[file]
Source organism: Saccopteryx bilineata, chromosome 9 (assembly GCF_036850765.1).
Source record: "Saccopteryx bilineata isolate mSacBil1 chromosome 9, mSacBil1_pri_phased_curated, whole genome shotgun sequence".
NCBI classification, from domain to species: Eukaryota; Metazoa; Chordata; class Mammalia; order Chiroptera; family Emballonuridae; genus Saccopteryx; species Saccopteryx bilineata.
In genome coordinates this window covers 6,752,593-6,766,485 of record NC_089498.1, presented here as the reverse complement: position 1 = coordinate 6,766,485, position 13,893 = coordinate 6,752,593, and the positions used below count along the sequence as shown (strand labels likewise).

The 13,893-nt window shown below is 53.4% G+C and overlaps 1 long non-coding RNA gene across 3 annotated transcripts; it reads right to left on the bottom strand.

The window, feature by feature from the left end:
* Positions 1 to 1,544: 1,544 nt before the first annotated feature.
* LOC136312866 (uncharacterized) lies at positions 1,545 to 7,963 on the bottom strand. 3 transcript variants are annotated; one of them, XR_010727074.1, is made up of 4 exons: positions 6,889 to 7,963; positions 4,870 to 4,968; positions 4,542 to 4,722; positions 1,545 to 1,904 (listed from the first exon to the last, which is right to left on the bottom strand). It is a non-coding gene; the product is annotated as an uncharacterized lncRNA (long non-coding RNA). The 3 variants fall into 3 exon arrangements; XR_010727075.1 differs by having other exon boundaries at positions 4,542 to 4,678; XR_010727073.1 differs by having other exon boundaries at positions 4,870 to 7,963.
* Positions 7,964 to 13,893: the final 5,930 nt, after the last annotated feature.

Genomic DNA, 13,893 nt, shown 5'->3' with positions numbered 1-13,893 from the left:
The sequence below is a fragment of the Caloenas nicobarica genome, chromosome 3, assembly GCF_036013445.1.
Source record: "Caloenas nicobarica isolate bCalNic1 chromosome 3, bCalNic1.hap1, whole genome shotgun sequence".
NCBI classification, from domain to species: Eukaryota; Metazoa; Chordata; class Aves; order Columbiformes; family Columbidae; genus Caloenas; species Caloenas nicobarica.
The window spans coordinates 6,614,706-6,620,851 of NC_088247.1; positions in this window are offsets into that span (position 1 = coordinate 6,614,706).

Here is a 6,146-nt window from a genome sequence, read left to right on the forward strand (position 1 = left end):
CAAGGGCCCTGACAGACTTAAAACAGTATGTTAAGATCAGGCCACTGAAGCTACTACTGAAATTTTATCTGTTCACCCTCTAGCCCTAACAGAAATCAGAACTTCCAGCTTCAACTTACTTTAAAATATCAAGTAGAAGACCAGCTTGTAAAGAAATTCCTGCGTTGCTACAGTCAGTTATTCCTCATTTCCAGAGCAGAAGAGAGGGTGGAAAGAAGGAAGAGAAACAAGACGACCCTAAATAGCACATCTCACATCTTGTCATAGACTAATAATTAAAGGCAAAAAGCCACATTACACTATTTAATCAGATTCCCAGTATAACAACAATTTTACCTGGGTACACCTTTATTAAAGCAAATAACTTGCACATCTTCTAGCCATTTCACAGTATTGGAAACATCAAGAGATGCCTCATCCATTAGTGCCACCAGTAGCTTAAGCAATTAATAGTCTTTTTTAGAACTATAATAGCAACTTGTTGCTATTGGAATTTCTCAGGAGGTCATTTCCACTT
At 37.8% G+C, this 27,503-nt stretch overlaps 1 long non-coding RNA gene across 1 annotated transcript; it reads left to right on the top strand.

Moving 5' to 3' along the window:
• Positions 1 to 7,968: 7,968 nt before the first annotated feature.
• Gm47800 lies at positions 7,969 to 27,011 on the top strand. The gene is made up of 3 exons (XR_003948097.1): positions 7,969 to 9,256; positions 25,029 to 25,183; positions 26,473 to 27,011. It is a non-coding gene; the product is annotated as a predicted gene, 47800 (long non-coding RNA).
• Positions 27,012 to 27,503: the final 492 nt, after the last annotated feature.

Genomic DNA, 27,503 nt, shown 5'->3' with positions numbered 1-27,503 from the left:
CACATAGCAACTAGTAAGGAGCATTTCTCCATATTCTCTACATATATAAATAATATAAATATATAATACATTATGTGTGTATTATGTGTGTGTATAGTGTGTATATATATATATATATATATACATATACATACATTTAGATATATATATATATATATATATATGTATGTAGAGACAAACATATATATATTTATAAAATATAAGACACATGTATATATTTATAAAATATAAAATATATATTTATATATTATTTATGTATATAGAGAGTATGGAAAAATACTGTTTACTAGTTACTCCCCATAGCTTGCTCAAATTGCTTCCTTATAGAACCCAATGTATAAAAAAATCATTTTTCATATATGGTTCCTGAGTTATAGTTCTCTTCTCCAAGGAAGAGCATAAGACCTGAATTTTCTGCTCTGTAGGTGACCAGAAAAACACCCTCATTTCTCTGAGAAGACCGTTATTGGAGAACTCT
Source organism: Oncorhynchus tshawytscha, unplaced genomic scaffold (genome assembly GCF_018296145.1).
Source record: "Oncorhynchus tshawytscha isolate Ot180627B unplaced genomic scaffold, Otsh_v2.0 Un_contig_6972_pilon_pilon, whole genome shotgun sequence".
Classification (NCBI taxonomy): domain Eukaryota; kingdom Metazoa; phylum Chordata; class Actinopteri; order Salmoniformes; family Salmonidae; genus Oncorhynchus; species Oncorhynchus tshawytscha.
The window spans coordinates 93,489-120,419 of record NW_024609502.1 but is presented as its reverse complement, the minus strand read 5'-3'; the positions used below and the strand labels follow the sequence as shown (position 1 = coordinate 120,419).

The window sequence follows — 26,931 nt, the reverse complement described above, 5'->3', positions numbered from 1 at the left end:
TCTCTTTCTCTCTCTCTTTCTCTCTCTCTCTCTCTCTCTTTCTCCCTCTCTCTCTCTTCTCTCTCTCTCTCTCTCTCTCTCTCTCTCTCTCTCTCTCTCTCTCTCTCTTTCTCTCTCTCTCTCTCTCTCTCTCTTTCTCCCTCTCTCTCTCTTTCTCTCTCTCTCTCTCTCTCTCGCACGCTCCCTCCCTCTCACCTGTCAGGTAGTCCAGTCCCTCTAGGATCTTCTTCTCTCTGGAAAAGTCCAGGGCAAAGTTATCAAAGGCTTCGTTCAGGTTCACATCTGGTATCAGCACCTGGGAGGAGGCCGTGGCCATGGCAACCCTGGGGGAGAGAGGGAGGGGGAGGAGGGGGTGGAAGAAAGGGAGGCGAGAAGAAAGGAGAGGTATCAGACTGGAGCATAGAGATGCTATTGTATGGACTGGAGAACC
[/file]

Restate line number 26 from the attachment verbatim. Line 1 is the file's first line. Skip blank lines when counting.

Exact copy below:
Classification (NCBI taxonomy): domain Eukaryota; kingdom Metazoa; phylum Chordata; class Actinopteri; order Salmoniformes; family Salmonidae; genus Oncorhynchus; species Oncorhynchus tshawytscha.